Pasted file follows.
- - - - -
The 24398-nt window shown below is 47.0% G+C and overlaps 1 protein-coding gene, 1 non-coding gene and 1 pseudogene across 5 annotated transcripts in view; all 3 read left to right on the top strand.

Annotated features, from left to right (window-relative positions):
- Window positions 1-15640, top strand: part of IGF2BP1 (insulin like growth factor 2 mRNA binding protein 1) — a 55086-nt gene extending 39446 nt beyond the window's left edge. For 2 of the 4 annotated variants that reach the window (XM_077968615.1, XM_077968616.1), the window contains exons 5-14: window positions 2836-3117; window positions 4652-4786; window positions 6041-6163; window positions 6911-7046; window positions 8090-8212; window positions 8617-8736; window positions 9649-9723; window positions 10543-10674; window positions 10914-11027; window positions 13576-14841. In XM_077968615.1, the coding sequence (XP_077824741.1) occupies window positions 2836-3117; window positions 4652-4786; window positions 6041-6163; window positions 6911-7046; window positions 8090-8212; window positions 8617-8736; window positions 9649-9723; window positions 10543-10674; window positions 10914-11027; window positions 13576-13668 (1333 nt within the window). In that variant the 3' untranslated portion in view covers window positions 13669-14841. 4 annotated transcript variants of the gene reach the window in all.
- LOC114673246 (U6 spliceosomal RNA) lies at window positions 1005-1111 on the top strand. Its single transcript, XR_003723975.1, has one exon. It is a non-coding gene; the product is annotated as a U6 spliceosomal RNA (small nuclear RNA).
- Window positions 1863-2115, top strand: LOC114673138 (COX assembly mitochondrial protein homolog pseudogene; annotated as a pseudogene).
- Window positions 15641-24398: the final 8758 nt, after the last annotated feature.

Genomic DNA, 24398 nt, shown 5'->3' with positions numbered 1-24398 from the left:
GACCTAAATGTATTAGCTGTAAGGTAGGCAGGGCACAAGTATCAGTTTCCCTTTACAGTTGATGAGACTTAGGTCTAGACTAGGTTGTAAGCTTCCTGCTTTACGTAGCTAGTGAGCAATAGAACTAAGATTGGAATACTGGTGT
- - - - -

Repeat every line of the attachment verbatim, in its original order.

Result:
The 24398-nt window shown below is 47.0% G+C and overlaps 1 protein-coding gene, 1 non-coding gene and 1 pseudogene across 5 annotated transcripts in view; all 3 read left to right on the top strand.

Annotated features, from left to right (window-relative positions):
- Window positions 1-15640, top strand: part of IGF2BP1 (insulin like growth factor 2 mRNA binding protein 1) — a 55086-nt gene extending 39446 nt beyond the window's left edge. For 2 of the 4 annotated variants that reach the window (XM_077968615.1, XM_077968616.1), the window contains exons 5-14: window positions 2836-3117; window positions 4652-4786; window positions 6041-6163; window positions 6911-7046; window positions 8090-8212; window positions 8617-8736; window positions 9649-9723; window positions 10543-10674; window positions 10914-11027; window positions 13576-14841. In XM_077968615.1, the coding sequence (XP_077824741.1) occupies window positions 2836-3117; window positions 4652-4786; window positions 6041-6163; window positions 6911-7046; window positions 8090-8212; window positions 8617-8736; window positions 9649-9723; window positions 10543-10674; window positions 10914-11027; window positions 13576-13668 (1333 nt within the window). In that variant the 3' untranslated portion in view covers window positions 13669-14841. 4 annotated transcript variants of the gene reach the window in all.
- LOC114673246 (U6 spliceosomal RNA) lies at window positions 1005-1111 on the top strand. Its single transcript, XR_003723975.1, has one exon. It is a non-coding gene; the product is annotated as a U6 spliceosomal RNA (small nuclear RNA).
- Window positions 1863-2115, top strand: LOC114673138 (COX assembly mitochondrial protein homolog pseudogene; annotated as a pseudogene).
- Window positions 15641-24398: the final 8758 nt, after the last annotated feature.

Genomic DNA, 24398 nt, shown 5'->3' with positions numbered 1-24398 from the left:
GACCTAAATGTATTAGCTGTAAGGTAGGCAGGGCACAAGTATCAGTTTCCCTTTACAGTTGATGAGACTTAGGTCTAGACTAGGTTGTAAGCTTCCTGCTTTACGTAGCTAGTGAGCAATAGAACTAAGATTGGAATACTGGTGT